Let's talk politics (or not): what to do if a debate breaks out at work

  • Dispute Resolution
four colleagues having a discussion
Kate Palmer FCIPD - Director of HR Advice and Consultancy at global employment law consultancy, Peninsula.

Kate Palmer, HR Advice and Consultancy Director

(Last updated )

With the general election coming up, politics is a big topic of conversation right now. So if a heated debate breaks out at work, how should you handle it?

Political debates…to ban or not to ban? That is the question.

The issue with political discussions is they’re a distraction. They can destroy staff relations. And all it takes is one careless comment and you’ve got a discrimination claim on your hands.

So, if your workers have delved into the murky matter of politics, here’s how to deal with it…

1. Establish ground rules

Although it might be tempting, don’t try to ban political discussions entirely. It’s not practical. If you try to control what staff talk about, it’s more likely to hurt rather than help the workplace culture.

It’s important to create a culture that embraces open communication. Your staff should be able to raise their concerns. If they keep them in, they’re likely to erupt at some point.

So, let discussions happen but lay out some ground rules. Even if your team has opposing political views, they can still be respectful towards each other.

Your rules might be to:

  • limit political discussions during work hours
  • ban political literature, badges, or jokes
  • remain civil and respectful when discussing politics
  • be open-minded
  • have zero-tolerance for bullying, harassment, or hate speech

It’s best to establish these rules when staff first join the company, so everyone is aware upfront. It might also be useful to send out resources on how to have civil political discussions at work.

2. Set up a policy

To make sure your staff are clear on the ground rules, enforce them in a policy. Your policy should outline:

  • the company’s attitude towards political debates
  • behaviour that is versus isn’t acceptable
  • forbidden activities – e.g., demonstrating or creating petitions
  • the difference between opinion and hate speech
  • the process for staff to report an incident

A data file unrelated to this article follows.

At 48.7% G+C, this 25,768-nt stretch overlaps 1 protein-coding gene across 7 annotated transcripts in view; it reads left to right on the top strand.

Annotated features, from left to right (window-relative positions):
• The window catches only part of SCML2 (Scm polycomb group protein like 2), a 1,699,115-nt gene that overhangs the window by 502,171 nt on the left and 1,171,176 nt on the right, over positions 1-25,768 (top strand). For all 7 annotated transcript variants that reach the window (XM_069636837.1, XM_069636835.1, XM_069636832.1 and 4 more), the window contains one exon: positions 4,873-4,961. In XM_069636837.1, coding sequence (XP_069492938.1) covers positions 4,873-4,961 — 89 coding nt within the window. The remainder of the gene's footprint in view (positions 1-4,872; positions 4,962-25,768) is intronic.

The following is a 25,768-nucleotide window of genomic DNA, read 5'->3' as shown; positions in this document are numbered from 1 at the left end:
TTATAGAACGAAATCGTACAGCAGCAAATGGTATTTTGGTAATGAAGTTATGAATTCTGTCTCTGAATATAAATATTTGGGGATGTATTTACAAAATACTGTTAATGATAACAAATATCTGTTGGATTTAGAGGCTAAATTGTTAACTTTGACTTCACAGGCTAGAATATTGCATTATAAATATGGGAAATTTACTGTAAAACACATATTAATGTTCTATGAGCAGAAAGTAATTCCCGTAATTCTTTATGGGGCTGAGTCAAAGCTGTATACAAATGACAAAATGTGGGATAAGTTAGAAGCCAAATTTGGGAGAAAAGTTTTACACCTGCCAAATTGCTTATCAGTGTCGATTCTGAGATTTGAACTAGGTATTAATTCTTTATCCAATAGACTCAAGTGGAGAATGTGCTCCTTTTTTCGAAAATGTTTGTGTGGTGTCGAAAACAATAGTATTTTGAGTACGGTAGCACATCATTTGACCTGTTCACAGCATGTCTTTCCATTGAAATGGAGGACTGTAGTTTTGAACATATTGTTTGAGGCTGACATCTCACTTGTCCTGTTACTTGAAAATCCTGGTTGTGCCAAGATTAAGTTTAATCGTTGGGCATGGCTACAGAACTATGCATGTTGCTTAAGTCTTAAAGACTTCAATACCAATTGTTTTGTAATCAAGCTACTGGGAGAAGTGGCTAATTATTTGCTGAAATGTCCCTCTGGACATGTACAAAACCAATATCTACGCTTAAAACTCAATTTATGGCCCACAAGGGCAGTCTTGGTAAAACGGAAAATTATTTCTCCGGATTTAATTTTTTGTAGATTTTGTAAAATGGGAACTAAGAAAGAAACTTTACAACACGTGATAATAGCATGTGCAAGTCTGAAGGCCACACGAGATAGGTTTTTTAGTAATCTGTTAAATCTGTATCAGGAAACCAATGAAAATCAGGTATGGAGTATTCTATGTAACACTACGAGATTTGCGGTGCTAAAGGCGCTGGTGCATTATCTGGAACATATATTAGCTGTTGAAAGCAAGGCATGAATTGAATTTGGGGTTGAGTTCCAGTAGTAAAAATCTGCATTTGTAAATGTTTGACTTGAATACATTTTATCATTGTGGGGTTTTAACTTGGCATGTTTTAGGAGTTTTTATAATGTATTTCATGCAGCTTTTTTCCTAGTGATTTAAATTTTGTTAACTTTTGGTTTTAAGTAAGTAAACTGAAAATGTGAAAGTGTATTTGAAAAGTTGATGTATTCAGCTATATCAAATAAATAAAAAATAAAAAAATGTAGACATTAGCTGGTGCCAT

• the consequences for staff who don’t follow the rules – i.e. disciplinary action or dismissal

You can reduce the risk of discrimination claims by checking your equality and diversity policies are up to date. And make sure all your workers have a copy of your disciplinary and grievance process.

3. De-escalate the debate

If a political debate between staff starts to become uncivil or distracting, try to de-escalate the situation rather than join in. Lead by example and change the subject back to a work-related topic. You don’t have to make it a big thing. You could just comment that it’s time to move on.

Other ways you can de-escalate and uphold the rules might be to:

  • call out inappropriate or insensitive comments
  • ban generalisations or name-calling
  • remind staff to respect each other’s boundaries
  • be a good role model – encourage open-mindedness, respect, and embrace diversity

If your staff try to carry on the debate, give them an informal warning. Ask them to talk outside of work hours and remind them of your policy.

If they still don’t comply, handle this as a disciplinary issue.

4. Take disciplinary action if necessary

Sometimes, an informal warning might not be enough. If you’re unhappy with your worker’s behaviour, conduct or performance, you could give them a formal verbal warning. This is usually the first step of a disciplinary process.

It might be the case that your worker’s political view is so extreme that you’re forced to escalate the process. If they cause offence, you may have grounds to dismiss them for gross misconduct.

But you should be aware that The Equality Act 2010 protects philosophical beliefs. Only the most extreme views that invalidate human rights are unprotected. So, to take action, you’ll need to show that the reason for dismissal was the behaviour rather than the belief itself.

If your worker was aggressively imposing their view, breaking the rules, or harassing colleagues then you’d have a fair reason.

Keep the peace when politics pops up

If you want to enforce boundaries around political debates at work, your HR experts can craft your policy for you. They’ll keep you safe from legal risk and allow you to invest your time where it’s needed – and make sure your staff know what’s expected of them.

And if the worst happens and you need to take further action against a worker, get Face2Face support. Your Peninsula consultant will visit your workplace and handle those difficult conversations for you. Whatever the issue, you don’t have to deal with this alone. Just give your adviser a call to discuss how on-site support would work best for you.

Or, if you’re not yet a Peninsula client, get a quote to start accessing unlimited HR support today.

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